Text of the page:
Gallery thieves go fishing to haul in a lady

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The Independent Online
What does it take to steal a famous painting? To judge by the latest heist to hit the world's beleaguered art market this weekend, not much: good timing, a healthy dose of chutzpah, some poor museum security and a fishing rod.

The missing painting in question is Portrait of a Lady, a late work by Gustav Klimt, which normally hangs on the walls of a gallery in Piacenza in northern Italy. Until an as-yet- unspecified point last week there were three Klimts in Italy; by now, it is a fair guess to say there are only two.

The thieves could not have picked a more vulnerable target. The Ricci- Oddi Gallery was in a state of upheaval since many of its most prized items were being transported across town for an exhibition of 19th- and early 20th-century art due to open next month, while the rest were put into mothballs in anticipation of a lengthy closure for restoration work.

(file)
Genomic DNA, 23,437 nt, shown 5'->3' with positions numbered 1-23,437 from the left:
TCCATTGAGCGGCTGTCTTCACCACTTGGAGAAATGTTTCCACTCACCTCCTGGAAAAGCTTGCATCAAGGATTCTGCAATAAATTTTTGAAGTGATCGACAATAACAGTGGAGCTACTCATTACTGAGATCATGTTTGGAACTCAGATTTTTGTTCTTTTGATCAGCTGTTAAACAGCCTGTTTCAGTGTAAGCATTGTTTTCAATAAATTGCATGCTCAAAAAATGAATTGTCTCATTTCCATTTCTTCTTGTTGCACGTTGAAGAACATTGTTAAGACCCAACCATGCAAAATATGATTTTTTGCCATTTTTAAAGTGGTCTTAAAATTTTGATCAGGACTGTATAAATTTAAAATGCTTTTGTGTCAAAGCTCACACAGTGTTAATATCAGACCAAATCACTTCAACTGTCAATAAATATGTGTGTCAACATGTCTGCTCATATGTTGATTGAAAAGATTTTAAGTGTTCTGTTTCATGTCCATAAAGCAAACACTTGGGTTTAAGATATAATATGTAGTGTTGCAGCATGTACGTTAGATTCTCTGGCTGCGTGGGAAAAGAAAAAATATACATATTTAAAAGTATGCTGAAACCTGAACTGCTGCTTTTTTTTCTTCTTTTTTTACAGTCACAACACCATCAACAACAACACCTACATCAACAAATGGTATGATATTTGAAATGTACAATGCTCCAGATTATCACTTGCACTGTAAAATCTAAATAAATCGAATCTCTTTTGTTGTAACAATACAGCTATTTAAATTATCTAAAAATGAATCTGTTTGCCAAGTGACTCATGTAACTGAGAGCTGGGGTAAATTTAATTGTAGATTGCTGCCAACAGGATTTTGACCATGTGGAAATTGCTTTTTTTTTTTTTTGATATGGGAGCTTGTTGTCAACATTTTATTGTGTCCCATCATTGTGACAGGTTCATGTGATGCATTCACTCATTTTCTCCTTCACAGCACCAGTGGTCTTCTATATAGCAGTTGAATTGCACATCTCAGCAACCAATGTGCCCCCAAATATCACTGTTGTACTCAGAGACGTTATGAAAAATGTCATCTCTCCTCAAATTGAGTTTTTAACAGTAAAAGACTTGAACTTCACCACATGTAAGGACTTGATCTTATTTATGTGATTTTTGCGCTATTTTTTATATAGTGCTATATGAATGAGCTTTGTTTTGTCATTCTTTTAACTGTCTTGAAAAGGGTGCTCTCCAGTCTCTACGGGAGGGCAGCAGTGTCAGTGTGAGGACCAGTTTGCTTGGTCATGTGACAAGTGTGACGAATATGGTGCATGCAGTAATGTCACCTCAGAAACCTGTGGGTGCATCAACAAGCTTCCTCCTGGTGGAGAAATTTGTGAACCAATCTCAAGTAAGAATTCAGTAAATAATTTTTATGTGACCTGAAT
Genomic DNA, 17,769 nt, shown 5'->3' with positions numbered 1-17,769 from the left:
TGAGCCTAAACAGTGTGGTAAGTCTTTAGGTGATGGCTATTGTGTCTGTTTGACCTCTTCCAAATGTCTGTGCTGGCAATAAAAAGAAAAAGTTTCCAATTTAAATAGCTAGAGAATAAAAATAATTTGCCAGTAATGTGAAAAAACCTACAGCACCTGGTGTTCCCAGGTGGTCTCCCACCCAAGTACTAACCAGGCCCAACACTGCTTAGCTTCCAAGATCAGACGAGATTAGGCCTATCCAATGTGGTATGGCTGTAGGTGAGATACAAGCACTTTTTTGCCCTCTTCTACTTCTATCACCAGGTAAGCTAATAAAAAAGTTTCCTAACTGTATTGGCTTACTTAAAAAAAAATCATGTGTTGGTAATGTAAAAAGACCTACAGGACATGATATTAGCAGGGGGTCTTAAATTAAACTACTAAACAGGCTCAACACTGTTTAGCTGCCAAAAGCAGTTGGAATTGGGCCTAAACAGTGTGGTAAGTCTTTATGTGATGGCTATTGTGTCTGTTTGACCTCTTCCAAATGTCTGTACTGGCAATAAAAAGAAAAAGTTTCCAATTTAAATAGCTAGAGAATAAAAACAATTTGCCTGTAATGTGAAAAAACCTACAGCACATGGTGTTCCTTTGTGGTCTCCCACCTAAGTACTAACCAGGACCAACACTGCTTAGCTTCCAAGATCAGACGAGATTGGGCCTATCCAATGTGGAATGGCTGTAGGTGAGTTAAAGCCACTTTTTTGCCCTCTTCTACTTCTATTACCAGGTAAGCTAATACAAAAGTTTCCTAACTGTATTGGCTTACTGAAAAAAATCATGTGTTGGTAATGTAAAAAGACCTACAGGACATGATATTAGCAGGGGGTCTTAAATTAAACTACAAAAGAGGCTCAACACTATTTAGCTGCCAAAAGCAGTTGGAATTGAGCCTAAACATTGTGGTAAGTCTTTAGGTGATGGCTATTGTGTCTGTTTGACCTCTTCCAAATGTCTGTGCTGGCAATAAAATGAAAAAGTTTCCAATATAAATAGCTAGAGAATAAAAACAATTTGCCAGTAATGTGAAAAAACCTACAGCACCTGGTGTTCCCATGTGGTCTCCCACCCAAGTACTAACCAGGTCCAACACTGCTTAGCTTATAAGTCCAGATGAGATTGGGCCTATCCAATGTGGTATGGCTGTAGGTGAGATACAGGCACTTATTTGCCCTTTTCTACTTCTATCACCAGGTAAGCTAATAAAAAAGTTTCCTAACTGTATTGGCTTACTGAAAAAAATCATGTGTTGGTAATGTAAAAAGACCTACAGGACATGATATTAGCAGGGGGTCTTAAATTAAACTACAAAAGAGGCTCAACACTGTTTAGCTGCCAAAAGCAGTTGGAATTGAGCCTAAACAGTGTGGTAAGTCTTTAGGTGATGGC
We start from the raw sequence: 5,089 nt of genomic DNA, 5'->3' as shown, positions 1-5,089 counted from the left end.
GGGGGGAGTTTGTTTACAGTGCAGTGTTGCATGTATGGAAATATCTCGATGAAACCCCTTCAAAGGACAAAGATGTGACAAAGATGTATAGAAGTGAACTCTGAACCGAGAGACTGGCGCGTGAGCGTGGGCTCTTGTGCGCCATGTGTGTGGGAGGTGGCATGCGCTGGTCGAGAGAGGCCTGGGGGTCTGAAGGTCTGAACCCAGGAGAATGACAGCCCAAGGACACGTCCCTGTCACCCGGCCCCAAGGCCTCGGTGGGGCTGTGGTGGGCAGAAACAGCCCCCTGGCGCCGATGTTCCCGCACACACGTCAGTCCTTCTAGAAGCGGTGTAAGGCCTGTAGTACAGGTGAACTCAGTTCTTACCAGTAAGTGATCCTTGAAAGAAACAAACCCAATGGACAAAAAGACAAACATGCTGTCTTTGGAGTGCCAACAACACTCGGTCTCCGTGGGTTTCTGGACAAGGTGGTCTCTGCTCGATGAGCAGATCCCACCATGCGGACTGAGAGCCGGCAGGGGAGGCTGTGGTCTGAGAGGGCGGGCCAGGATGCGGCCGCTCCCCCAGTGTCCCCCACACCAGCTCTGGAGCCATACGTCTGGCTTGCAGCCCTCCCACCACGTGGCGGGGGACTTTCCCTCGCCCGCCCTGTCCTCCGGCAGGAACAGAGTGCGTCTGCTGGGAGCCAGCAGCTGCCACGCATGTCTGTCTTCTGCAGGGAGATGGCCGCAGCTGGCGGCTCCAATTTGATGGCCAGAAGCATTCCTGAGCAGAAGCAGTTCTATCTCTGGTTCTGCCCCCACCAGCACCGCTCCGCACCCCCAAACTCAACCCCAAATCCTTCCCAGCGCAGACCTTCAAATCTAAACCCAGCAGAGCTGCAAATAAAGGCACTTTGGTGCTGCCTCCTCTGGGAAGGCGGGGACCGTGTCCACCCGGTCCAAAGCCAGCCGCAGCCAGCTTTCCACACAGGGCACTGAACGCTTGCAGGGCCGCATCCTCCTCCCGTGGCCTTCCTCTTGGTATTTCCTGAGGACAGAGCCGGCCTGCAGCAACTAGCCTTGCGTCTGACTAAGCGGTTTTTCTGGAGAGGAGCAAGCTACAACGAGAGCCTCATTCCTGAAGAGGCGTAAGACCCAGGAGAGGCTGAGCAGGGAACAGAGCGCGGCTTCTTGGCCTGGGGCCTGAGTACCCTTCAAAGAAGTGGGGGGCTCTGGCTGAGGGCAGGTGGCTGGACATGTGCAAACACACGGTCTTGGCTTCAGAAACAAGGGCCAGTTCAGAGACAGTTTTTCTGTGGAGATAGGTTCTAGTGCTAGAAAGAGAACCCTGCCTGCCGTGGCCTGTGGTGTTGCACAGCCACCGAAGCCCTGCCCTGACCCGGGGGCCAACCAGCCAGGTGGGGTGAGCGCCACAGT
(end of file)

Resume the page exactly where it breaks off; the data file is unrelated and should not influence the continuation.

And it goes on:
The Klimt was last seen on Tuesday, but its disappearance was not reported until Saturday night because the gallery's curators assumed it had been put into store.

The police's theory is that the thieves lowered a fish-hook from a skylight and simply plucked the Klimt away. The frame of the painting was recovered from the gallery's roof. It is not clear if the gallery's alarm was circumvented or if it simply failed to go off.

Art theft is becoming an increasingly fiendish form of international crime, second only to drug trafficking as a means for organised crime syndicates from Colombia to Istanbul to raise money.

Edvard Munch's The Scream disappeared from the National Gallery in Oslo on the opening day of the Lillehammer Winter Olympics in 1994. The thieves, who entered the gallery by ladder, left a note saying: "Thanks for the poor security." The painting was recovered a year later thanks to an undercover operation by Scotland Yard.

In 1990, two thieves dressed up as policemen to steal three Rembrandts, five Degas, and a clutch of other paintings from a museum in Boston. The pictures have never resurfaced.

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